Although women have a longer life expectancy, they are more likely than men to experience ill-health and require health services. In 2018/19, women made up 54.6% of admissions to hospitals. 

The impact of the pandemic on women’s health³

  • In England, January-August 2020, there were 4.7 million fewer people referred for routine hospital care compared to the same period in 2019 – a reduction of a third (34%) 
  • The ONS found that female gender was a characteristic associated with higher levels of depression during the pandemic.
  • Key workers, including those within the NHS, experienced high levels of exposure to COVID-19. The majority of these are women; 54% compared with 42% of men. 
  • 40% of female key workers in health and social care work in frontline roles which required face-to-face interaction (compared with 17% of men).
  • Ethnic minority women are overrepresented in both health and social care, with one in five NHS workers being from an ethnically diverse group. Ethnic minority nurses are also significantly more likely to be on the lowest nursing band than all other nursing grades put together with more exposure to the virus. 
  • Lone parents (the vast majority of whom are women) were twice as likely to have poor mental health, compared with other family types, immediately before and in the early stages of the crisis. Overall, 51% of single parents reported having depression, bad nerves or anxiety; compared with 27% of couple parents.

Preventing the negative impact of menopause in the workplace

Use of Occupational Health is a MAJOR opportunity in the workplace, not only to help with advice on managing the symptoms but to identify health risks and introduce preventative strategies. Menopause transition at any age and in whatever context is an important biomarker for an increased risk for various associated diseases and problems. Early menopause raises concerns about the longer-term effects of spending more years without oestrogen such as bone  density loss, musculoskeletal symptoms, vaginal, bladder and sexual effects, which influences quality of life contributing to personal and work-related stress. Chronic disease can begin 10 years after the onset of natural menopause such as cardiovascular disease and osteoporosis. These diseases and poor quality of life can be prevented with early identification, timely intervention, lifestyle modification, supplements, and therapeutic options.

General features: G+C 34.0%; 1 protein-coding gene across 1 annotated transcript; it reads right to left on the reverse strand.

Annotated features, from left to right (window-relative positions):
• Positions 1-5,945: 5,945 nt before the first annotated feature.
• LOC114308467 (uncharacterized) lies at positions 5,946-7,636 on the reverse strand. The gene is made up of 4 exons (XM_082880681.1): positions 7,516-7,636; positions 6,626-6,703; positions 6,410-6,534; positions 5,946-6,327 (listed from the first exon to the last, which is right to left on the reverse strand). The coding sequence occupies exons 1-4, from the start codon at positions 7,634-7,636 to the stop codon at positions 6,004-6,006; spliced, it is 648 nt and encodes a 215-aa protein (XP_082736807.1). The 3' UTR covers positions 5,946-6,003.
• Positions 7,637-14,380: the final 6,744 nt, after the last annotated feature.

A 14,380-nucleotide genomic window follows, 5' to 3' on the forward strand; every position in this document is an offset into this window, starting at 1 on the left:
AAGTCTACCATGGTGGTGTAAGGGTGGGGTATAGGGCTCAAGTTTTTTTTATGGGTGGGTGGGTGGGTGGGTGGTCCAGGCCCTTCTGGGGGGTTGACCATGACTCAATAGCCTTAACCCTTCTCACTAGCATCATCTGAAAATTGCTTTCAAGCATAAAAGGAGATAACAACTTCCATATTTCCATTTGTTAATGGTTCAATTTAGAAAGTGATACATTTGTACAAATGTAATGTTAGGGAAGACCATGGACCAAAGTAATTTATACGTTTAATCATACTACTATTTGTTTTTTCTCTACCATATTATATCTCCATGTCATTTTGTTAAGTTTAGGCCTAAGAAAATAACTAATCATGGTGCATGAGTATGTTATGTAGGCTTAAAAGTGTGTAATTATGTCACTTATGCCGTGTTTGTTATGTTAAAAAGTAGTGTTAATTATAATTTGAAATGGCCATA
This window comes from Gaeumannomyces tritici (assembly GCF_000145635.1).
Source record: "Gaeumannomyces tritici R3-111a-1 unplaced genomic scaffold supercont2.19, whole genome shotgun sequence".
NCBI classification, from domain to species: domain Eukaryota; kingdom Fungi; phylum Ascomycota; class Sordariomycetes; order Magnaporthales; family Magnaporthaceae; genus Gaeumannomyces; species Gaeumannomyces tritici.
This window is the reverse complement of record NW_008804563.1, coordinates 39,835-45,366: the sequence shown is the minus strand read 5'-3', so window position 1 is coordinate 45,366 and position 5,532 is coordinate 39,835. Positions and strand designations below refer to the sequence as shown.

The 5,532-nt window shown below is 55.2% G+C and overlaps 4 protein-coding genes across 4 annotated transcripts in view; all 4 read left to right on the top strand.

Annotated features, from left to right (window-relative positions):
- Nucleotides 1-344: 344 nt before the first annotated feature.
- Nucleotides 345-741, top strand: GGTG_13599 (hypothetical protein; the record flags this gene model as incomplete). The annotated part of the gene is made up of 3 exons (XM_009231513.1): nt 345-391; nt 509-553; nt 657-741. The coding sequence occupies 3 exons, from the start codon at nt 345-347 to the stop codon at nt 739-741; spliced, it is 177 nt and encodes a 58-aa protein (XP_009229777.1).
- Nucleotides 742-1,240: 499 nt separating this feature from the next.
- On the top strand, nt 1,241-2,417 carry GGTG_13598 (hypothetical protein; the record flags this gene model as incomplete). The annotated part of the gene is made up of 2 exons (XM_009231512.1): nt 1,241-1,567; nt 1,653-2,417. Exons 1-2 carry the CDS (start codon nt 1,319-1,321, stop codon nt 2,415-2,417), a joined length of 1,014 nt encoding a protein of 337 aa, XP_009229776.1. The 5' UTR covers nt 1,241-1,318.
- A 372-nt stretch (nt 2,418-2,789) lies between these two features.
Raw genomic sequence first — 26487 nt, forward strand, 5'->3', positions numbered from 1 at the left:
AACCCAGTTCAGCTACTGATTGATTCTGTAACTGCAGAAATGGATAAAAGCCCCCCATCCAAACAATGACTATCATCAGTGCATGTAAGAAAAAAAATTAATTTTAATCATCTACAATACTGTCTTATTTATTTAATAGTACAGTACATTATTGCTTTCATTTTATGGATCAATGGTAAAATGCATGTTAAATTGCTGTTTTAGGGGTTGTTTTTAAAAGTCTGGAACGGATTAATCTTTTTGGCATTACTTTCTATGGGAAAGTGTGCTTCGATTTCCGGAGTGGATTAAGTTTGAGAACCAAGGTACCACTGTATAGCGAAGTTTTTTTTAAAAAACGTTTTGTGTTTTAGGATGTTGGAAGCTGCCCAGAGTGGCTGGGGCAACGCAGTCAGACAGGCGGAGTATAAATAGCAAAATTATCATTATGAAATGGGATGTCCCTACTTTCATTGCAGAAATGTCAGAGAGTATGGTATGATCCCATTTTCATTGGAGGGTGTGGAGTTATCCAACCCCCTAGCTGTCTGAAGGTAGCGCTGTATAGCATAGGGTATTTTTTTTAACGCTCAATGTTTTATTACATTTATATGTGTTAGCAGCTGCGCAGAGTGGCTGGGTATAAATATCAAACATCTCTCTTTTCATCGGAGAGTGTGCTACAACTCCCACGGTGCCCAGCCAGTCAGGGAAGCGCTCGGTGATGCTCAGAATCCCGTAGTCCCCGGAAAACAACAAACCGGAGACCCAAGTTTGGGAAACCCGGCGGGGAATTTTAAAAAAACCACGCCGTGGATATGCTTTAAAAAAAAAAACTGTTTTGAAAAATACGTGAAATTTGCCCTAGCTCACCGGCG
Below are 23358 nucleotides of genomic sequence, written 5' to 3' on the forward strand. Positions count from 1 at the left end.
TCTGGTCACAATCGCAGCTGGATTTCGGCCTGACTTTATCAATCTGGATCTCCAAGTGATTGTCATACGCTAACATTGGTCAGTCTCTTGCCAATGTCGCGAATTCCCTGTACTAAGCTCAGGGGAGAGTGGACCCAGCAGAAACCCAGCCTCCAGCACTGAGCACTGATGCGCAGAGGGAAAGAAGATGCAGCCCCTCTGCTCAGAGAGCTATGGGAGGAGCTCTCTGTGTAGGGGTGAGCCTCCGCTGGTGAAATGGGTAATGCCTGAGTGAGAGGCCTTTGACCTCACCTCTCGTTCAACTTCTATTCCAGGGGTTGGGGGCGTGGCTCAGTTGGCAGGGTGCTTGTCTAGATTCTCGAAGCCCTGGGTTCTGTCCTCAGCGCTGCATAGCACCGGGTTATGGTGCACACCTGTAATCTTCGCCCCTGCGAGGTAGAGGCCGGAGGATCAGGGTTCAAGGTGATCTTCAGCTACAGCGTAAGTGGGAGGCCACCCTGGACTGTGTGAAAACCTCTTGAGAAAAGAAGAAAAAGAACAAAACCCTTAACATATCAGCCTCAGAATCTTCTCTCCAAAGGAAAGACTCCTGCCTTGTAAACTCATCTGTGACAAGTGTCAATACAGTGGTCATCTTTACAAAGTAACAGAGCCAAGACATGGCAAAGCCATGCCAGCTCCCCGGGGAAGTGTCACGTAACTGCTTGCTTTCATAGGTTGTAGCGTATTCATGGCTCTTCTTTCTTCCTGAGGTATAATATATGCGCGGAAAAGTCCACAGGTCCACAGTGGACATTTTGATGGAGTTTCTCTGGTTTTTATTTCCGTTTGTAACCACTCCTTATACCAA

Using the date of ‘last menstrual period’ provides limited insight into the whole life course of reproductive health according to the Royal College of GP’s menopause toolkit, who recognise that 25% of women of reproductive age will have menstrual health issues that will seriously impact their health and wellbeing. However, use of a gender sensitive assessment, such as the The menopause rating scale ²  (Diagram ) will identify any menopause  red flags to the OH professional, increasing awareness, and enabling signposting for further support and information. The key objective is to measure the quality of life, severity of complaints and to measure changes over time and across different cultures. Outcomes are measured as an impact on the individual’s life and work to gauge severity but are of most use when assessing interventions such as treatment and/or self-management strategies and/or work adjustment, over time.

Other tools and information to be signposted towards:

Frax: fracture risk assessment


Men, prostate treatment and hot flushes

Diagram 2 Tools to support Occupational Health practice

Occupational Health should be part of the wider health and wellbeing strategy and can provide a vital role in ensuring it is inclusive to meet the needs of all employees. A sign of a healthy organisation is demonstrated with the skill of managers knowing when to involve occupational health in the health and wellbeing management of employees. An inclusive health and wellbeing strategy that includes reproductive and sexual health could assist in addressing operational concerns of absent management, presenteeism and attrition through:

  • Access policy and/or a management guide for menopause and women’s health,
  • Encourage the inclusion of these topics in wellbeing conversations, 
  • Educate all key personnel, 
  • Conduct a risk assessment to identify hazards that can be reduced (include environment and welfare)
  • Liaise with Occupational Health
  • implement reasonable adjustments with the use of a WRAP (Wellness Recovery Action Plan),
  • Support flexible and agile working 
  • Encourage Women’s Wellness networks

Inclusive signposting based on the diverse needs of your employee.

Royal Society of Osteoporosis

Emma Persand is a qualified nurse and Director and Founder of Lemur Health – an organisation that provides consultancy, education, and training to support and retain women employees.
Emma delivers group cognitive behavioural therapy sessions to women suffering from physical and psychological symptoms brought on by the menopause transition.


Read original article here


Skip to content